A small group of newly elected members of Congress are openly sympathetic to the Palestinians, including the first member with Palestinian heritage – Rashida Tlaib – who was elected to represent Michigan.    However, there is concerted fightback from the pro-Israel lobby with attempts both in Congress and at State and local levels to ban support for BDS and/or require individuals or companies to sign pledges not to support boycotts of Israeli goods as a condition of employment or tender.  There are several court challenges pending in the USA on this matter , invoking freedom of expression under the First Amendment.

Meanwhile, Senators Bernie Sanders and Dianne Feinstein, and The New York Times editorial board, have condemned efforts to rush through federal legislation aimed at silencing Israel’s critics.

Racism in Israel

We reported in Newsletter 30 on the Basic State Law approved by the Israeli Knesset in July 2018.  This legislation formally relegates Arabs, who comprise 21% of the Israeli population, and the Arab language to second class status in Israel. Jews and Arabs live separately in all but a handful of places. The legislation takes discrimination to a new level to add to the history of Arab villages receiving less funding than Jewish areas, affecting the quality of Arab schools, infrastructure and social services and leaving Arabs underrepresented in higher education and most industries.

Nathalie Portman, Israel’s most famous screen actor, joined the chorus of condemnation of this legislation as racist in a BBC TV interview in December.  Earlier in the year she had declined to accept the prestigious Israeli Genesis Prize (known locally as the “Jewish Nobel”).  The Genesis Prize Foundation said that Portman had decided not to travel to Israel for the 28 June ceremony organised in her honour because “recent events in Israel [have] been extremely distressing to her and she does not feel comfortable participating in any event in Israel.” The actor said that “she cannot in good conscience move forward with the ceremony”.

Bedouin Villages

In recent years the Israeli Government has been stepping up the demolition of Bedouin villages because they were in
inconvenient places for Israeli development.  One village attracted a great deal of attention in 2018 – Khan Al Ahmar in
East Jerusalem.

Concerted international pressure was ignored by the Israeli High Court which approved the demolition of this village.  Lib Dem MP Alistair Carmichael provoked Theresa May into making an unusually strong statement in October:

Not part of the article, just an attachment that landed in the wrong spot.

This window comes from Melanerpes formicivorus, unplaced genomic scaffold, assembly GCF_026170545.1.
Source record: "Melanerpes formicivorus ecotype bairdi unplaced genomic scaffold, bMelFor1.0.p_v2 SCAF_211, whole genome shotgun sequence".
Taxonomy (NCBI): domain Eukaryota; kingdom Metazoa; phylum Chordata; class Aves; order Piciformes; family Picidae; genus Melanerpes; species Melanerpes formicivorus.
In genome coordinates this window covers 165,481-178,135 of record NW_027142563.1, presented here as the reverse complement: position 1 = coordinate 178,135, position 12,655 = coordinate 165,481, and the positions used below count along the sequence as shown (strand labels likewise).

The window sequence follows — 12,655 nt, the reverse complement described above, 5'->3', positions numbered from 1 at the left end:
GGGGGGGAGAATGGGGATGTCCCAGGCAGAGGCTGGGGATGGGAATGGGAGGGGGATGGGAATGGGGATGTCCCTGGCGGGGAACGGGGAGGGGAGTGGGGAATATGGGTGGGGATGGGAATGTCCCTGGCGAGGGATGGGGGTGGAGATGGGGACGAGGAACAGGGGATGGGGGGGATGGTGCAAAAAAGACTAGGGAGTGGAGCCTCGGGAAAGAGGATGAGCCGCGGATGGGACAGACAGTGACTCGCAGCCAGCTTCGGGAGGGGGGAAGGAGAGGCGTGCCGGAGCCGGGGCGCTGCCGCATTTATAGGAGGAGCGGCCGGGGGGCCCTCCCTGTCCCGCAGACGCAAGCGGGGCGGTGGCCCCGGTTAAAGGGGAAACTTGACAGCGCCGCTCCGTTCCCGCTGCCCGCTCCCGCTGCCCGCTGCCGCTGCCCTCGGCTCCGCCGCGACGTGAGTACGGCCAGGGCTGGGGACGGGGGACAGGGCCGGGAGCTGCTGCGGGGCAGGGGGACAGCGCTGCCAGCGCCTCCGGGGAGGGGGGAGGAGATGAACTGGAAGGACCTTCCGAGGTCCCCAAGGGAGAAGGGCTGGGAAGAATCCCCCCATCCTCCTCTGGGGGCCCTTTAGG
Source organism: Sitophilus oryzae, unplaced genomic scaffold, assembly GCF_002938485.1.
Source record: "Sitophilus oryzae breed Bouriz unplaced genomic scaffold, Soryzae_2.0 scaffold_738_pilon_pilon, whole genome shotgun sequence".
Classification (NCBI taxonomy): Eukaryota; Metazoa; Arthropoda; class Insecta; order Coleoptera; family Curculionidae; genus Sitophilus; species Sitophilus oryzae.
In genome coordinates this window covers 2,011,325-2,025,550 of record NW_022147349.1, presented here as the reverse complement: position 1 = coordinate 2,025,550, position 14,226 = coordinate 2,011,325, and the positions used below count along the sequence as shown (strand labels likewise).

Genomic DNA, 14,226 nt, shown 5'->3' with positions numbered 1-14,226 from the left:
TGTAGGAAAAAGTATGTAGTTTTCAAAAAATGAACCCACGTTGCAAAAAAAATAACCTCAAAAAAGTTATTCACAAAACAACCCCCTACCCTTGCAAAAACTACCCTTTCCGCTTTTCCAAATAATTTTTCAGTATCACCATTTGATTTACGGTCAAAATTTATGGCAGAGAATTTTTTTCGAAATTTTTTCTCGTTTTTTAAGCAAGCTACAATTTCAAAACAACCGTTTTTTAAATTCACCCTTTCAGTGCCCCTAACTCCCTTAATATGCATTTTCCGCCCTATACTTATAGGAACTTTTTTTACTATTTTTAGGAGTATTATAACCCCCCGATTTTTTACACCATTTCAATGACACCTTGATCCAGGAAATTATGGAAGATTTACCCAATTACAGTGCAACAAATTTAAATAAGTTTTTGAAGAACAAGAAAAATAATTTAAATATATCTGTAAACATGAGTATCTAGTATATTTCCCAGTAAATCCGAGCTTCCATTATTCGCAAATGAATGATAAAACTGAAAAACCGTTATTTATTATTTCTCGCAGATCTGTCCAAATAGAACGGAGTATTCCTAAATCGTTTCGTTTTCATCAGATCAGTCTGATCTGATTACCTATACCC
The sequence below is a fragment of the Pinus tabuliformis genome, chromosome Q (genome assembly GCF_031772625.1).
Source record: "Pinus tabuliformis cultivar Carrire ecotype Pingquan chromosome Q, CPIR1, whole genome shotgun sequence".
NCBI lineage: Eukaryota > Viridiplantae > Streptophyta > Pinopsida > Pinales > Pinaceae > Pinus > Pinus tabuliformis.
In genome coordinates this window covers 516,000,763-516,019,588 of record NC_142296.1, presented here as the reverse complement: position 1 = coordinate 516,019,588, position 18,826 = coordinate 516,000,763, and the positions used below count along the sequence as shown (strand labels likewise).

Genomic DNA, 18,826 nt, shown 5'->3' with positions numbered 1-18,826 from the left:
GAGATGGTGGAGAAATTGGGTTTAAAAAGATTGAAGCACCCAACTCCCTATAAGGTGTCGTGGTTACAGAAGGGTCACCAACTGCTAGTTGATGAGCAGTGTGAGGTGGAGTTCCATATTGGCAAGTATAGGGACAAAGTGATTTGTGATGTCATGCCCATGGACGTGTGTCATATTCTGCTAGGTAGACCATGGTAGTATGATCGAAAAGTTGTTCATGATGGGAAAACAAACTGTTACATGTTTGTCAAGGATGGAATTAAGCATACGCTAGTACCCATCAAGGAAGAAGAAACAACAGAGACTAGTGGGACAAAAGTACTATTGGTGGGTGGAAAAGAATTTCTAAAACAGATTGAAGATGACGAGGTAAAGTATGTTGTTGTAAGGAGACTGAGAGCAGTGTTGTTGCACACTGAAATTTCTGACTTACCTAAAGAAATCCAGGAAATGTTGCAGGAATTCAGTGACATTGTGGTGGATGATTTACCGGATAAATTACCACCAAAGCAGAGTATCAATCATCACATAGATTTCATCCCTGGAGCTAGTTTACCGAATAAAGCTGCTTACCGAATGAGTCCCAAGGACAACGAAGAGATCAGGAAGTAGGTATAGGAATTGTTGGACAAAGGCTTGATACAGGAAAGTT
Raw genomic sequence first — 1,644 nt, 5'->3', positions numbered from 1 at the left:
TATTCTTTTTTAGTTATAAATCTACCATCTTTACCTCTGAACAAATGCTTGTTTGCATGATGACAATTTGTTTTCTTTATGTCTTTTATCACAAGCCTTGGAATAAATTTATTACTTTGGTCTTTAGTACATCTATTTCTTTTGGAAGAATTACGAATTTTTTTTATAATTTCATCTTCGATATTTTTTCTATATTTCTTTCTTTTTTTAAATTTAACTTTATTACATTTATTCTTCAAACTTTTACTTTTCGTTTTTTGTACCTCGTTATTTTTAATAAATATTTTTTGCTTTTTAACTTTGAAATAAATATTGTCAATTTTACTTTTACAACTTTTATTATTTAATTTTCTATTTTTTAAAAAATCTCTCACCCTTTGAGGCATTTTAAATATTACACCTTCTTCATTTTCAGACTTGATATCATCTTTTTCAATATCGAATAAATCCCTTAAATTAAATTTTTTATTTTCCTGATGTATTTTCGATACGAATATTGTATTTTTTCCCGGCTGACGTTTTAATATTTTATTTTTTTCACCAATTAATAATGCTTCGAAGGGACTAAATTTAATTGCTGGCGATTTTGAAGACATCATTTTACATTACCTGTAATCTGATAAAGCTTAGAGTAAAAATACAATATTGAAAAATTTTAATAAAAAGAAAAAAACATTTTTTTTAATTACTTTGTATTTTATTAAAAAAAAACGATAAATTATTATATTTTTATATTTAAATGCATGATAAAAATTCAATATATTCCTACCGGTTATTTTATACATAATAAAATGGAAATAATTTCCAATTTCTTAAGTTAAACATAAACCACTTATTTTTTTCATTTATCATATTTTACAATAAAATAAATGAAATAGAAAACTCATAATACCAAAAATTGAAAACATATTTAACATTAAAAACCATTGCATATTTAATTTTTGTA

“My right hon. Friend the Minister for the Middle East met the Israeli ambassador on 11 October. He made clear the UK’s deep concerns about Israel’s planned demolition of the village of Khan al-Ahmar. Its demolition would be a major blow to the prospect of a two-state solution with Jerusalem as a shared capital, and I once again call on the Israeli Government not to go ahead with its plan to demolish the village, including its school, and displace its residents.”

The plans seem to have been dropped for now.

Alistair Carmichael MP visiting Palestine

Update on Deaths and Injuries of Palestinians in 2018

The civil society demonstrations on the Gaza Border every Friday have continued and, while Israel has taken some note of international condemnation for its brutal retaliation, civilians including children have continued to be killed or suffer life-changing injuries.

In total in 2018 according to OCHA (UN Office for Coordination and Humanitarian Affairs), 298 Palestinian civilians were killed compared with 77 in 2017.  In addition, OCHA reported 29,669 injured compared with 8,447 in 2017.  The vast majority of these deaths and injuries occurred in Gaza, although there were significant numbers in the West Bank as well.  Of the Gazans injured it is estimated that about half are hospitalized and half of those received life-changing injuries due to the use by the IDF of high velocity weapons that are designed to cause maximum damage to limbs and internal organs. 972 Magazine’s article shows how the Israeli Defence Force whitewashes the behavior of its own troops rather than properly investigates it.

Many Palestinians have died this year because they were refused, or delayed in getting, visas to go for essential cancer or other treatment in East Jerusalem. The World Health Organisation has criticized Israel for its visa refusals and Israeli newspaper Haaretz has reported heart-breaking stories on this subject, including that large numbers of visa applications for health purposes go unanswered.

80% of the c.2 million population of Gaza need continuing humanitarian assistance. Unemployment levels are in the region of 47%.

Electricity is normally only available for 4-5 hours per day in Gaza and this means that hospitals have to rely on emergency generators for 20 hours per day. 40% of medicines needed in Gaza are currently out of stock owing to restrictions imposed by Israel.

The bulk of Gaza’s sewage goes into the sea and its fishermen are only allowed (by Israel) to fish up to 3 miles from the shore, so the health risks of eating fish are severe.

Settlements and Settler violence